Now, let me also say this – be a vessel for the truth, that’s my other maxim, and of course, we all say, “Yes, we’re going to tell the truth, nothing but the truth, so help you God,” but it is also true that when you feel wronged, there is a tendency to want to be an advocate for yourself, right? You want to step in there and explain your side of the story, anticipate maybe some questions that they might have that might be critical of your story, and maybe be even a little bit defensive about those, offer that up as well. And while there is a great temptation to do that, I can tell you, Steve, and I know you know this as well, that our experience says that all this does is backfire because the investigator then sees you as someone who has an agenda, as someone who is not neutral and you are much more likely to be given credence, what you say is much more likely to be credited by the investigator if you keep it as neutral as possible and just really stick to responding to the questions that the investigator asks and know just the facts then. That’s the approach we want to take in this.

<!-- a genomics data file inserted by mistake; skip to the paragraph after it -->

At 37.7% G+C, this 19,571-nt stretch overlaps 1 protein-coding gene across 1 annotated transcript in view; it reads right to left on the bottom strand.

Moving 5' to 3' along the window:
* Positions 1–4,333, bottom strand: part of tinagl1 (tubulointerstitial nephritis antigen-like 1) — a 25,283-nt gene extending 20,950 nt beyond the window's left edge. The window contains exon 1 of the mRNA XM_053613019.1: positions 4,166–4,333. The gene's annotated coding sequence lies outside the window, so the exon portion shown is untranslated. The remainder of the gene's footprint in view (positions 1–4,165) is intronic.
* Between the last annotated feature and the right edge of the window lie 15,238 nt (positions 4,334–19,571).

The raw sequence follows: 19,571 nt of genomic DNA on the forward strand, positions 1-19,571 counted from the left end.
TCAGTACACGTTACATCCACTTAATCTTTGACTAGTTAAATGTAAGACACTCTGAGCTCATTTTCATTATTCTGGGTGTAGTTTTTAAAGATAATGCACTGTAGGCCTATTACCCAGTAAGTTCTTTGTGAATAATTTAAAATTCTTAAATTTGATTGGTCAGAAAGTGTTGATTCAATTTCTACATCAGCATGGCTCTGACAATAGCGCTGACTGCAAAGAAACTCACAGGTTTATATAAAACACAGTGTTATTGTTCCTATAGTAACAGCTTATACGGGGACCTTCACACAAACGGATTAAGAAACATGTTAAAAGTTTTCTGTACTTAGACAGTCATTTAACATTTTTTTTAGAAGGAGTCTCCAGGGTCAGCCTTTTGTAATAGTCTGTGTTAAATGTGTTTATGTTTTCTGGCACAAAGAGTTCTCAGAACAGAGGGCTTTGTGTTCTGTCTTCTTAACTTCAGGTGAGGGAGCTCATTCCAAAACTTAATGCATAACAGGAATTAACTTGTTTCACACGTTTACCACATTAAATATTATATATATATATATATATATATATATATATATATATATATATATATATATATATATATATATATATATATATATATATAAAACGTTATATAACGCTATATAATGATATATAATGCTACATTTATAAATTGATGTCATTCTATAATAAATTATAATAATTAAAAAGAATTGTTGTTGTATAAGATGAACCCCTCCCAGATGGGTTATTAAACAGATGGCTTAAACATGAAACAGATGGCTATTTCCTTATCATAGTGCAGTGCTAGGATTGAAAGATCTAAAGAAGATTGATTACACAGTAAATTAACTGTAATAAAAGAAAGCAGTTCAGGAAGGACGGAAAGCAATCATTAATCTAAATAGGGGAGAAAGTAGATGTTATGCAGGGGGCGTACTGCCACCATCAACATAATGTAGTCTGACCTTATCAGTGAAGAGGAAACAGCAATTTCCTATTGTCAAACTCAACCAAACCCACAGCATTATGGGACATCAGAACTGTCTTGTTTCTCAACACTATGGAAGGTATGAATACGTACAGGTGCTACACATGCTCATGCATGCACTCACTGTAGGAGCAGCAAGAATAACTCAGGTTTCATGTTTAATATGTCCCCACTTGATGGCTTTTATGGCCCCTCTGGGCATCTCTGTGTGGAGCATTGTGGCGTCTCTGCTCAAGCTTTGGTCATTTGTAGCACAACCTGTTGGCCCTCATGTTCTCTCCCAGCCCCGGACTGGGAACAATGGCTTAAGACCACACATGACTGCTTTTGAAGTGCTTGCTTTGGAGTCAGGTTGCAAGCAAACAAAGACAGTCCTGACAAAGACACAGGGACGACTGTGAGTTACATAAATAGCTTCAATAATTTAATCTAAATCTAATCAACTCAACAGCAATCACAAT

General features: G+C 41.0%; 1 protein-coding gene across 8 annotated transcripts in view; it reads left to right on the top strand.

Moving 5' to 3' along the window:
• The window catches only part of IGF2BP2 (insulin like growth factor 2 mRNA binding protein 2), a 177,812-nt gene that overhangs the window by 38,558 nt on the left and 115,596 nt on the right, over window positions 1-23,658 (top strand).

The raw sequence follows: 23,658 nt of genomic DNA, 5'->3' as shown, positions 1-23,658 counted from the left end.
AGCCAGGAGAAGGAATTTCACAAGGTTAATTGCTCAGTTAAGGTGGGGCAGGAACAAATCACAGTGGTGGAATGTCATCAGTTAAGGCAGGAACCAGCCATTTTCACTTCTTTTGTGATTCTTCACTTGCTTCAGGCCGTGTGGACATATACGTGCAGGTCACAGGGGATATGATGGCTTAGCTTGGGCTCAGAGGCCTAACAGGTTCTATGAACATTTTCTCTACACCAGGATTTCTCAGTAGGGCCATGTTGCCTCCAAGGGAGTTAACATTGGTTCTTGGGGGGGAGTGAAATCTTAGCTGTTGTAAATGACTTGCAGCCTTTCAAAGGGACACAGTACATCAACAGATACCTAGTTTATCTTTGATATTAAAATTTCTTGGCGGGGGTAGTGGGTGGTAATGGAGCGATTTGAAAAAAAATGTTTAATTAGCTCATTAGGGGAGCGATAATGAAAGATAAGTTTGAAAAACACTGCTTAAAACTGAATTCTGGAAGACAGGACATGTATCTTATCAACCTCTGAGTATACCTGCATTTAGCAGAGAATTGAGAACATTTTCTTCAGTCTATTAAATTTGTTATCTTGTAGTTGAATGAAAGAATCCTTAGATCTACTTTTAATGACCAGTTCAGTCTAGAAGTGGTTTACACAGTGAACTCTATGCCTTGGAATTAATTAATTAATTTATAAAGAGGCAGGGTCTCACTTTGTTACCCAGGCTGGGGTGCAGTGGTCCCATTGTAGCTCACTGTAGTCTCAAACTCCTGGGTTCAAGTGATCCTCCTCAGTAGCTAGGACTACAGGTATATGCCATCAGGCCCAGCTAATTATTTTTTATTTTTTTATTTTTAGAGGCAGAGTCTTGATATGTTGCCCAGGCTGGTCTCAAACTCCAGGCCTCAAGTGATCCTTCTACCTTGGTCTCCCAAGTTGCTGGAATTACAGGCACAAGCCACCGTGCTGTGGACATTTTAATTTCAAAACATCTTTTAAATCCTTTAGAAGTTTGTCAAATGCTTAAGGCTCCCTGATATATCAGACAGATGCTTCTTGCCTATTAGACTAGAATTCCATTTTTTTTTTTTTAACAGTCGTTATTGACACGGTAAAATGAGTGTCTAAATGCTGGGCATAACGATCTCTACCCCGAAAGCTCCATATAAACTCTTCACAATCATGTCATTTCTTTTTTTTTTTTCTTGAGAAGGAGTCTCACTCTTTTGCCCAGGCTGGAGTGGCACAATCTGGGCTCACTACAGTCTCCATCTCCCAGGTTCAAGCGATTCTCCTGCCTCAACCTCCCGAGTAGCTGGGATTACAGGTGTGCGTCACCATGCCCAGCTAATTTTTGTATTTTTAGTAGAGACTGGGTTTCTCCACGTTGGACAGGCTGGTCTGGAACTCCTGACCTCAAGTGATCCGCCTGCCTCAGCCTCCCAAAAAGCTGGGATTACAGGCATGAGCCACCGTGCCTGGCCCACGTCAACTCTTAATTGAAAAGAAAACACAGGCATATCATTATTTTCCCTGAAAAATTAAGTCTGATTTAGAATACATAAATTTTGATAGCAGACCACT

Now that’s an overall summary of the two maxims that I like for my clients to understand before they head into these investigations.

Fitzgerald: Yeah, those are excellent, excellent pointers. So, do you have any advice for employees who are nervous they will forget something important at the investigation?

Pirrotti: That’s a great question Steve, and I think it’s very important to know that unless you are a professional witness, you are going to be nervous in this context. There’s a lot at stake, and if it’s your claim and you want to make sure that it’s fully heard, you may be especially nervous. So, there are a number of different routes you can go on, and obviously, I would recommend that you consider consulting with an employee advocate, an employment lawyer who’s well versed in investigations. They can help in a number of different ways.